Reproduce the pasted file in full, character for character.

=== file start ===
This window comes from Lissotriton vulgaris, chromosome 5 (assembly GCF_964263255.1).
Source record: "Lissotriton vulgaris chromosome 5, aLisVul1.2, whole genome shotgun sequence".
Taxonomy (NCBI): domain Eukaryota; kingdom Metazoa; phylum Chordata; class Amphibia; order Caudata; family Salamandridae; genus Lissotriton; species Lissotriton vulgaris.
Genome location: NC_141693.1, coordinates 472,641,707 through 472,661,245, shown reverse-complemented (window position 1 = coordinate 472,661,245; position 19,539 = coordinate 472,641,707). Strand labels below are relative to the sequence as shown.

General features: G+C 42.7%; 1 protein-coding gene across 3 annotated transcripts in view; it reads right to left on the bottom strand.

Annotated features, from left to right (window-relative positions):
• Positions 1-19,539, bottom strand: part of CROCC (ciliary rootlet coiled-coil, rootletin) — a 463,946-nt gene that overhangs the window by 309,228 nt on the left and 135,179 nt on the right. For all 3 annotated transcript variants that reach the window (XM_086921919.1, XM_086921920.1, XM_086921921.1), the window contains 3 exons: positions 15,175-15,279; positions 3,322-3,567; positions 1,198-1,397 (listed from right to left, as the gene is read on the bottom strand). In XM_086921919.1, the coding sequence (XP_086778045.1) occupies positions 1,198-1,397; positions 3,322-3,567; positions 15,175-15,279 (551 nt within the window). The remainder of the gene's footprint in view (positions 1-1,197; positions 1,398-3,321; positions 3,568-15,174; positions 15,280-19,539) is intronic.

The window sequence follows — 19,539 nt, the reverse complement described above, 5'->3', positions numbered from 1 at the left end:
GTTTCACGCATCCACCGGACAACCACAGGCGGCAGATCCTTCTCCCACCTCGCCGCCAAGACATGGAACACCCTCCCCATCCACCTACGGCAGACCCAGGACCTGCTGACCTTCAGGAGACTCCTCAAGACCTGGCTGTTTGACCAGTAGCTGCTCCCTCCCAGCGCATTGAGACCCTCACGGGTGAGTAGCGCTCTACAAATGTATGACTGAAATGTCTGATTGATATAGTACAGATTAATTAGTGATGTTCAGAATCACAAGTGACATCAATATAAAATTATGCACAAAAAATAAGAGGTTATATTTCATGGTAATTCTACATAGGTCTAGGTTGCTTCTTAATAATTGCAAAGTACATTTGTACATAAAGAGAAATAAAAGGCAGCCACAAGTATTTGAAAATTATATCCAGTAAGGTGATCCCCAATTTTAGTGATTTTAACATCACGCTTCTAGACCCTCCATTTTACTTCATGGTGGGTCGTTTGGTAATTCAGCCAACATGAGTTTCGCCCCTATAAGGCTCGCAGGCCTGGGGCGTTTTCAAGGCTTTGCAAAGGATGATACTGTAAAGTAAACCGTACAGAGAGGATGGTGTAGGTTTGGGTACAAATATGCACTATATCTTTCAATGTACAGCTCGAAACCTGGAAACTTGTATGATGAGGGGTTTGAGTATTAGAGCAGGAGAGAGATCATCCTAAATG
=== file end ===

This window comes from Lissotriton vulgaris, chromosome 5 (assembly GCF_964263255.1).
Source record: "Lissotriton vulgaris chromosome 5, aLisVul1.2, whole genome shotgun sequence".
Taxonomy (NCBI): domain Eukaryota; kingdom Metazoa; phylum Chordata; class Amphibia; order Caudata; family Salamandridae; genus Lissotriton; species Lissotriton vulgaris.
Genome location: NC_141693.1, coordinates 472,641,707 through 472,661,245, shown reverse-complemented (window position 1 = coordinate 472,661,245; position 19,539 = coordinate 472,641,707). Strand labels below are relative to the sequence as shown.

General features: G+C 42.7%; 1 protein-coding gene across 3 annotated transcripts in view; it reads right to left on the bottom strand.

Annotated features, from left to right (window-relative positions):
• Positions 1-19,539, bottom strand: part of CROCC (ciliary rootlet coiled-coil, rootletin) — a 463,946-nt gene that overhangs the window by 309,228 nt on the left and 135,179 nt on the right. For all 3 annotated transcript variants that reach the window (XM_086921919.1, XM_086921920.1, XM_086921921.1), the window contains 3 exons: positions 15,175-15,279; positions 3,322-3,567; positions 1,198-1,397 (listed from right to left, as the gene is read on the bottom strand). In XM_086921919.1, the coding sequence (XP_086778045.1) occupies positions 1,198-1,397; positions 3,322-3,567; positions 15,175-15,279 (551 nt within the window). The remainder of the gene's footprint in view (positions 1-1,197; positions 1,398-3,321; positions 3,568-15,174; positions 15,280-19,539) is intronic.

The window sequence follows — 19,539 nt, the reverse complement described above, 5'->3', positions numbered from 1 at the left end:
GTTTCACGCATCCACCGGACAACCACAGGCGGCAGATCCTTCTCCCACCTCGCCGCCAAGACATGGAACACCCTCCCCATCCACCTACGGCAGACCCAGGACCTGCTGACCTTCAGGAGACTCCTCAAGACCTGGCTGTTTGACCAGTAGCTGCTCCCTCCCAGCGCATTGAGACCCTCACGGGTGAGTAGCGCTCTACAAATGTATGACTGAAATGTCTGATTGATATAGTACAGATTAATTAGTGATGTTCAGAATCACAAGTGACATCAATATAAAATTATGCACAAAAAATAAGAGGTTATATTTCATGGTAATTCTACATAGGTCTAGGTTGCTTCTTAATAATTGCAAAGTACATTTGTACATAAAGAGAAATAAAAGGCAGCCACAAGTATTTGAAAATTATATCCAGTAAGGTGATCCCCAATTTTAGTGATTTTAACATCACGCTTCTAGACCCTCCATTTTACTTCATGGTGGGTCGTTTGGTAATTCAGCCAACATGAGTTTCGCCCCTATAAGGCTCGCAGGCCTGGGGCGTTTTCAAGGCTTTGCAAAGGATGATACTGTAAAGTAAACCGTACAGAGAGGATGGTGTAGGTTTGGGTACAAATATGCACTATATCTTTCAATGTACAGCTCGAAACCTGGAAACTTGTATGATGAGGGGTTTGAGTATTAGAGCAGGAGAGAGATCATCCTAAATG